The nucleus of the ethnographical collection includes 1,368 items bequeathed by the art collector and dealer Mrs György Szegedy Maszák, neé Valéria Holló. The most significant groups of objects are traditional costumes, folkweave items, pieces of folk embroidery from the regions of Kalotaszeg, Upper Hungary, Mezőkövesd and Sárköz, pottery mostly from Northern Hungary and Transylvania, as well as shepherd artefacts from Transdanubia.
Many items found in the collection are from Heves County. Complete traditional cottage furnishings are on display in old cottages at Abasár, Átány, Kisnána, Nagyréde, Noszvaj, Parád and Verpelét.
The traditional costume and textiles section numbers 4,500 items, including folkweave goods, linen embroidery, complete traditional costumes including mantles (szűr). cloaks (suba) and sheepskin jackets (ködmön).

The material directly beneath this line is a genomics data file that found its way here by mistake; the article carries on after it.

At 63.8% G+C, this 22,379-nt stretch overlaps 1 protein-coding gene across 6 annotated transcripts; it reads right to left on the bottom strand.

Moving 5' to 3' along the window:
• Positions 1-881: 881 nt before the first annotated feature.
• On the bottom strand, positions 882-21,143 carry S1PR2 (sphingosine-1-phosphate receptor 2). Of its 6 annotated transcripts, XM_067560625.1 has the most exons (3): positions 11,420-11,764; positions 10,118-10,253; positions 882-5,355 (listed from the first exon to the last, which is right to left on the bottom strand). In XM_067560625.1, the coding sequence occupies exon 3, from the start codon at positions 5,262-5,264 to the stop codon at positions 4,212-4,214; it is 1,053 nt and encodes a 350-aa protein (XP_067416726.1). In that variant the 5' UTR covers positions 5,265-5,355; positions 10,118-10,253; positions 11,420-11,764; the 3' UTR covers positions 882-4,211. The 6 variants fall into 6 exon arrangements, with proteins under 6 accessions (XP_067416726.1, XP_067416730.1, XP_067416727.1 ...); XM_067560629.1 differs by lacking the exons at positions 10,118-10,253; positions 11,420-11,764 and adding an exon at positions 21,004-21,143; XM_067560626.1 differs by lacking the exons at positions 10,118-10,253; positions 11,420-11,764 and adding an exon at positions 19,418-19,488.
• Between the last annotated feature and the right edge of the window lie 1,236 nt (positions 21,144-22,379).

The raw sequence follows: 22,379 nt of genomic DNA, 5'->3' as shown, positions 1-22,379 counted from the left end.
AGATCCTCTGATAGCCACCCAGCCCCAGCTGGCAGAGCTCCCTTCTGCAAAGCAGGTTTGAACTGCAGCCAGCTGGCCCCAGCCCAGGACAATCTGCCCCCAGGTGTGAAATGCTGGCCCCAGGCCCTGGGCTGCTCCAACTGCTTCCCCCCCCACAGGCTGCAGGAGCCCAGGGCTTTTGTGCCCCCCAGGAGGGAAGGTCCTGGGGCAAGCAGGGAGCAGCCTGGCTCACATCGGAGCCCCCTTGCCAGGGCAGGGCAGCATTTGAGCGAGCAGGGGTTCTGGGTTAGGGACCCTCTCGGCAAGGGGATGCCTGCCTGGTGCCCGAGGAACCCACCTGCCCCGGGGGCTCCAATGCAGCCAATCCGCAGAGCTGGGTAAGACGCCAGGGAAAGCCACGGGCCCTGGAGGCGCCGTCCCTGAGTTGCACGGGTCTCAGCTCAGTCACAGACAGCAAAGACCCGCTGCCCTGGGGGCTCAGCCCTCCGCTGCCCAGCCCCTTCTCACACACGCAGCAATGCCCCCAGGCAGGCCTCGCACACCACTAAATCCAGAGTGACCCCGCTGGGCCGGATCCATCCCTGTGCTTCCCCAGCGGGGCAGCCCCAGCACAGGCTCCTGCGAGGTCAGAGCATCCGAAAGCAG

A further section includes utensils used in the trades, farming, and homes. There are two complete blacksmith shops, a cooperage and joinery. Some utensils relate to such handicrafts as slipper-making, bootmaking, hat making, textile dyeing, basket weaving, stonemasonry, cellar building and gingerbread making.
The farming collection contains tools used on small farms for animal husbandry and arable farming. The most significant pieces are the items from wineries from Eger and the surrounding area: vine pruning knives, presses and barrels.
The shepherd craft section of the ethnographic collection is also noteworthy. Shepherds used to make their own tools and those more adept at crafting often decorated them. Among the tools used for their craft was the herding stick, bullwhip, axe, fat containers for animals, spice containers, salt containers, razor containers, water containers, mirrors, drinking vessels and knives used for outdoor living. Shepherds were often musicians and crafted flutes and pipes for themselves. On request they also carved different gift items and items for personal use for the villagers: laundry bats and boards, standing mirrors, picture frames, chair-backs, forks and spoons.
The pottery, furniture and toy collection is also a part of the Ethnographic collection as well as the Palóc, Visonta, Bakó photo collection.